A case has been opened, the National Prosecuting Authority is deciding whether to prosecute or not.

But if anything, this whole debacle has exposed how a woman claiming to be raped is always treated with doubt and suspicion of malice by men and women in this country.

At this point, nobody can confirm that Sjava is not a rapist and nobody can confirm that Lady Zamar is not lying about being raped.

Anything said, whether it is anti-Lady Zamar or pro-Sjava, or visa versa, means nothing until there is a trial and a verdict.

But that doesn’t matter, does it?

Lady Zamar has already been labelled a bitter ex by some, and Sjava has already been labelled a rapist by others.

What has been most shocking is how, among 49 million people in a country that’s been declared the world’s rape capital, the narrative seemed to be influenced by “who you like more” between the two.

“Why did she keep quiet for all these years? She continued dating him and sleeping with him after the alleged rape,” one side said.

“I believe Lady Zamar,” another side said.

And so the rape discussion, which happens more often in this country than anywhere else in the world because every other week there are new cases, some that never reach the public, began.

The discussion has been marred with everything from toxic masculinity, rape apologists, entitlement to women’s bodies, ignorance and the age-old culture of seeing women as nothing but walking vaginas creeping up on social media.

“How is it rape when you are dating and have sex often?” a man asked.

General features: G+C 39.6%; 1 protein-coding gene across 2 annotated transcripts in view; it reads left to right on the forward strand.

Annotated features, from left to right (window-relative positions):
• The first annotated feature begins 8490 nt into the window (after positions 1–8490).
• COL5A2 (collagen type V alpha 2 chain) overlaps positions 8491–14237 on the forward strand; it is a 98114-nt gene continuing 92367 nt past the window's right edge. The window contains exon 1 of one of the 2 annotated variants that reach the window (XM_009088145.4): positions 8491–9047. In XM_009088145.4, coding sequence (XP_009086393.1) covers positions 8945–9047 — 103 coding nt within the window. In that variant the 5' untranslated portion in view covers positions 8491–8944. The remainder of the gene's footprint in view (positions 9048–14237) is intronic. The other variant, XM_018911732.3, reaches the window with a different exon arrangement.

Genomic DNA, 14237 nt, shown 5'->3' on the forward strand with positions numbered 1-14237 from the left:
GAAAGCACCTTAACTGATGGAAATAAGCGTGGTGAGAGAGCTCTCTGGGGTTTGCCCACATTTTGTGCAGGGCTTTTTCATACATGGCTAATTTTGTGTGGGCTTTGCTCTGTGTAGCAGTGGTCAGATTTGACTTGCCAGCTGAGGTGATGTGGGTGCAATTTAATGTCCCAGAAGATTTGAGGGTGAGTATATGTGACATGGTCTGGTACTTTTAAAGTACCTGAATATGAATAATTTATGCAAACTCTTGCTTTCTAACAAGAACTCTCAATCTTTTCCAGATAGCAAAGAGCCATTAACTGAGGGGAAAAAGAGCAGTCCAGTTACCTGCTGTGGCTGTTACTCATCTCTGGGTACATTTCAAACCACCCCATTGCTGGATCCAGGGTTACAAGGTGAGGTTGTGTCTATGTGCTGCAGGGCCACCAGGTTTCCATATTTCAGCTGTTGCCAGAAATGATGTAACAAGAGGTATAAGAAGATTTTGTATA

“Me dating you doesn’t mean I have to sleep with you if I don’t want to,” a woman responded.

On these social media streets, I’ve seen people quoting the bible to justify spousal rape. I’ve seen people asking how a man who paid lobola can be denied sex.

It’s always disturbing but never shocking because, with beliefs like that, no wonder women live in fear every day.

But the comments on this Sjava and Lady Zamar case have been the worst.

They have demonstrated how South Africa has maintained the world’s rape capital title for years.

Some women have lied about being raped, that’s no secret.

But more rapists have walked free because the onus is usually on the victims to prove that they didn’t want it or that they didn’t put themselves in a position where the “poor” man assumed they wanted it, because they kissed and touched, causing him to have an erection.

When a man thinks raping his girl cousin isn’t the worst thing to do, that’s a problem.

When a paedophile believes his hands are clean because he watched and didn’t touch, that’s a problem.

When a girl is warned not to walk alone at night because she might be raped, and that fact forms part of a court trial, it’s a problem.

When people can think not reporting rape immediately after it happened amounts to “reasonable doubt”, that’s a problem. Anyone who has ever been raped knows that the feeling is the same, whether it is ten years or two days after it happened.

Rape is a violent crime, it leaves the victim alive physically, but dead inside. It’s not about sex, it’s about violence.

* The views expressed here are not necessarily those of Independent Media>chaosafrica